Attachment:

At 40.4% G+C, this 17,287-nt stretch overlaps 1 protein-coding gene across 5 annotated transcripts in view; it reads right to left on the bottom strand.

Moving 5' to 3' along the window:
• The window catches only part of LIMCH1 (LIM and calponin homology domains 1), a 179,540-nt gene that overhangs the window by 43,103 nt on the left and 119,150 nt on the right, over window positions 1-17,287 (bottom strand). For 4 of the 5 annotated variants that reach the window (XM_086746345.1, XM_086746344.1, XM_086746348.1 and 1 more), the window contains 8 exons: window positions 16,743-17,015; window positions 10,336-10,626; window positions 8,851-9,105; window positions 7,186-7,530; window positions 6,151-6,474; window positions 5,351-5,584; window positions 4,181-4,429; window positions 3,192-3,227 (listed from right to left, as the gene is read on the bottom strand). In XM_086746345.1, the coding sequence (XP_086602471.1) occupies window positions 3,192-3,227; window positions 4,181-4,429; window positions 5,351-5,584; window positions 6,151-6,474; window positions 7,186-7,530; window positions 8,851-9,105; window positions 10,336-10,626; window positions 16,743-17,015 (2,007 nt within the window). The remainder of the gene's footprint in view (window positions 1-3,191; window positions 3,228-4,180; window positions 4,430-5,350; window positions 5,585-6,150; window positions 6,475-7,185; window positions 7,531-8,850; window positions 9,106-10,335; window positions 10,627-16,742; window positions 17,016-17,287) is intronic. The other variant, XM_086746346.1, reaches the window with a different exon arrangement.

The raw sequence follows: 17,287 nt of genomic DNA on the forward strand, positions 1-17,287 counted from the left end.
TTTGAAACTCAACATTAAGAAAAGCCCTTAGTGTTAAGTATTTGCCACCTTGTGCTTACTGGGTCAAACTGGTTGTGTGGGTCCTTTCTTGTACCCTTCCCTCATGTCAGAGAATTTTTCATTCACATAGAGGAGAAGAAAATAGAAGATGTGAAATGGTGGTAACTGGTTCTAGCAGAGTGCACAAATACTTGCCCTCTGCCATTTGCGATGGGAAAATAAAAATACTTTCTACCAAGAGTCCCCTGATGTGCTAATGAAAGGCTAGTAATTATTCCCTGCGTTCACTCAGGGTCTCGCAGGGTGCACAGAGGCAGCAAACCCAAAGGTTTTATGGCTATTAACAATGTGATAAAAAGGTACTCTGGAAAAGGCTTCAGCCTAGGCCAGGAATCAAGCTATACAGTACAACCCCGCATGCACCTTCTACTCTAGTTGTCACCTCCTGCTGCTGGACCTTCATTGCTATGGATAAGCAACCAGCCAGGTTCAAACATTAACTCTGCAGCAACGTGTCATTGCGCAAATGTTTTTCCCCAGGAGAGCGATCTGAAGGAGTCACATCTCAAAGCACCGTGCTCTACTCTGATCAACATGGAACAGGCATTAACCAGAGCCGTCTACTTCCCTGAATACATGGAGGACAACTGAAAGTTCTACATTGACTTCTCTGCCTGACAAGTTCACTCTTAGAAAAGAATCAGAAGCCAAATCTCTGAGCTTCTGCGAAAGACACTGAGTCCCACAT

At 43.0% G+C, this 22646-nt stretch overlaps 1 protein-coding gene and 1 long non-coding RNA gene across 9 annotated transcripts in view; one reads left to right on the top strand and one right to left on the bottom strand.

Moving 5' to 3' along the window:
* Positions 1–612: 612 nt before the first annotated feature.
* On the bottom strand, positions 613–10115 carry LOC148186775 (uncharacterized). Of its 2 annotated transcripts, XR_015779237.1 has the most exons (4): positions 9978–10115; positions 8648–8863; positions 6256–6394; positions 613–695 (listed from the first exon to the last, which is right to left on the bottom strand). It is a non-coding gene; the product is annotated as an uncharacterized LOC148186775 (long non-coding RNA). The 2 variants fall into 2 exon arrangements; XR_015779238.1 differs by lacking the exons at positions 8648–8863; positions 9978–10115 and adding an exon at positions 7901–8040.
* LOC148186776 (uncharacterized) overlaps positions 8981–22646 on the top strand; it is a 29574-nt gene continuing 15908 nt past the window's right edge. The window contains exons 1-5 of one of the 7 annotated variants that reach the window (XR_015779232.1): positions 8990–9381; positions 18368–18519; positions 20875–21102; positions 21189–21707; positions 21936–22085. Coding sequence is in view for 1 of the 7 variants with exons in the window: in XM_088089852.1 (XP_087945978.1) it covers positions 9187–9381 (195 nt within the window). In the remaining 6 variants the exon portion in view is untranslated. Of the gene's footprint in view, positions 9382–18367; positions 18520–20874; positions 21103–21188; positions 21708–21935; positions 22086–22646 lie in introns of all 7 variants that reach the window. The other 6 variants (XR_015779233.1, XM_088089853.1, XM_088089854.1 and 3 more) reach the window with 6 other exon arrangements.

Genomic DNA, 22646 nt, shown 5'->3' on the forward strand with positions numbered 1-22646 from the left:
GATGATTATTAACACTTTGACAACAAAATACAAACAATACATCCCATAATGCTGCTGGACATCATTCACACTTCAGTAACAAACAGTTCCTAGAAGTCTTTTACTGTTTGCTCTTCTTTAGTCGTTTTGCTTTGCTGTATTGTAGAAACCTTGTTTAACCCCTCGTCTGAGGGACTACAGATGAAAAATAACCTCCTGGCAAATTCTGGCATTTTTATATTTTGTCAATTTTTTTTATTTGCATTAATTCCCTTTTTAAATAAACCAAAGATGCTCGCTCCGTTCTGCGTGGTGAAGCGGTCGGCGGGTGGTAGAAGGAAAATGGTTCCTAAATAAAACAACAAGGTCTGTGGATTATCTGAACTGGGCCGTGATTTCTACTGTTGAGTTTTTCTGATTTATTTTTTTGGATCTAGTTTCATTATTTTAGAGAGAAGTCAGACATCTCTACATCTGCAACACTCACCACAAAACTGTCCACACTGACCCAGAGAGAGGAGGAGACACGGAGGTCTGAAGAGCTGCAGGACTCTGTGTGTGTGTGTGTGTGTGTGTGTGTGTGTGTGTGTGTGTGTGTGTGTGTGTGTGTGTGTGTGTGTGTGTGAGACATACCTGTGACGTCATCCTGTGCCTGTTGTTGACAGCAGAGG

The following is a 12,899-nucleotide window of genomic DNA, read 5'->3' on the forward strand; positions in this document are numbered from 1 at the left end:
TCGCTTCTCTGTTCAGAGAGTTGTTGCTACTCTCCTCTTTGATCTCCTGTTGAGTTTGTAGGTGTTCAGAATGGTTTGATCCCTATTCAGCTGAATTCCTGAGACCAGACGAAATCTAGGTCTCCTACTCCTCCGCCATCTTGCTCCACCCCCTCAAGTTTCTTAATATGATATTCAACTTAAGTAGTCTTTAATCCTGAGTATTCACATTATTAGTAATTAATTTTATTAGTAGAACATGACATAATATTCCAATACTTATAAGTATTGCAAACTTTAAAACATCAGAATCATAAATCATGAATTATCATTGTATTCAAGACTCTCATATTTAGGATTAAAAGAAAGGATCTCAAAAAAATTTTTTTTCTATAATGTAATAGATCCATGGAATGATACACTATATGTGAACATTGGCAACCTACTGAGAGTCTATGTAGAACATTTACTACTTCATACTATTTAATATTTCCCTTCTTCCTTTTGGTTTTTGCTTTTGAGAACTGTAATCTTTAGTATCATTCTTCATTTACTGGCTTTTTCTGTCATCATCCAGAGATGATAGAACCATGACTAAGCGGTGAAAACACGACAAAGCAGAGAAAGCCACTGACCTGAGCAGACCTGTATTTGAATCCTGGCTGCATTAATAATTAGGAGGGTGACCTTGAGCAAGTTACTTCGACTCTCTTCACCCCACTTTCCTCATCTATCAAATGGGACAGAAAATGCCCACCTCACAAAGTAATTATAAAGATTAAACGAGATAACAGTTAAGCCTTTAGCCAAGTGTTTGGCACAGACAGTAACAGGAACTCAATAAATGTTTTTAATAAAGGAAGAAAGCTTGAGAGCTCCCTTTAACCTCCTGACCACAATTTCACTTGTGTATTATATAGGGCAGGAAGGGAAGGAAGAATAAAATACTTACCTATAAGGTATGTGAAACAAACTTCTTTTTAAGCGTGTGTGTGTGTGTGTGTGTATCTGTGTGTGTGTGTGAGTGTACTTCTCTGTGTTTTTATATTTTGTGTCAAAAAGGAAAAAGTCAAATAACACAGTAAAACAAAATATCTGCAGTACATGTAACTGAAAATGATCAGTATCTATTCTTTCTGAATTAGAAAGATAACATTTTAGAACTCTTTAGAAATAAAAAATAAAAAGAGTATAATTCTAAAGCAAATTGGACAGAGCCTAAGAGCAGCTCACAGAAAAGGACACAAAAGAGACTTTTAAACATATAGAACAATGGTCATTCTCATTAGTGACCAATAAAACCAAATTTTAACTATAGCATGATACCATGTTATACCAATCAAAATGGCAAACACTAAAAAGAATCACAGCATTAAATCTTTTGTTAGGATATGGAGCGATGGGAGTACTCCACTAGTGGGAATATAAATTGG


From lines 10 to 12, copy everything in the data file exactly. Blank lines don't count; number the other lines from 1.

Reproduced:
* LOC148186776 (uncharacterized) overlaps positions 8981–22646 on the top strand; it is a 29574-nt gene continuing 15908 nt past the window's right edge. The window contains exons 1-5 of one of the 7 annotated variants that reach the window (XR_015779232.1): positions 8990–9381; positions 18368–18519; positions 20875–21102; positions 21189–21707; positions 21936–22085. Coding sequence is in view for 1 of the 7 variants with exons in the window: in XM_088089852.1 (XP_087945978.1) it covers positions 9187–9381 (195 nt within the window). In the remaining 6 variants the exon portion in view is untranslated. Of the gene's footprint in view, positions 9382–18367; positions 18520–20874; positions 21103–21188; positions 21708–21935; positions 22086–22646 lie in introns of all 7 variants that reach the window. The other 6 variants (XR_015779233.1, XM_088089853.1, XM_088089854.1 and 3 more) reach the window with 6 other exon arrangements.

Genomic DNA, 22646 nt, shown 5'->3' on the forward strand with positions numbered 1-22646 from the left:
GATGATTATTAACACTTTGACAACAAAATACAAACAATACATCCCATAATGCTGCTGGACATCATTCACACTTCAGTAACAAACAGTTCCTAGAAGTCTTTTACTGTTTGCTCTTCTTTAGTCGTTTTGCTTTGCTGTATTGTAGAAACCTTGTTTAACCCCTCGTCTGAGGGACTACAGATGAAAAATAACCTCCTGGCAAATTCTGGCATTTTTATATTTTGTCAATTTTTTTTATTTGCATTAATTCCCTTTTTAAATAAACCAAAGATGCTCGCTCCGTTCTGCGTGGTGAAGCGGTCGGCGGGTGGTAGAAGGAAAATGGTTCCTAAATAAAACAACAAGGTCTGTGGATTATCTGAACTGGGCCGTGATTTCTACTGTTGAGTTTTTCTGATTTATTTTTTTGGATCTAGTTTCATTATTTTAGAGAGAAGTCAGACATCTCTACATCTGCAACACTCACCACAAAACTGTCCACACTGACCCAGAGAGAGGAGGAGACACGGAGGTCTGAAGAGCTGCAGGACTCTGTGTGTGTGTGTGTGTGTGTGTGTGTGTGTGTGTGTGTGTGTGTGTGTGTGTGTGTGTGTGTGTGTGTGTGAGACATACCTGTGACGTCATCCTGTGCCTGTTGTTGACAGCAGAGG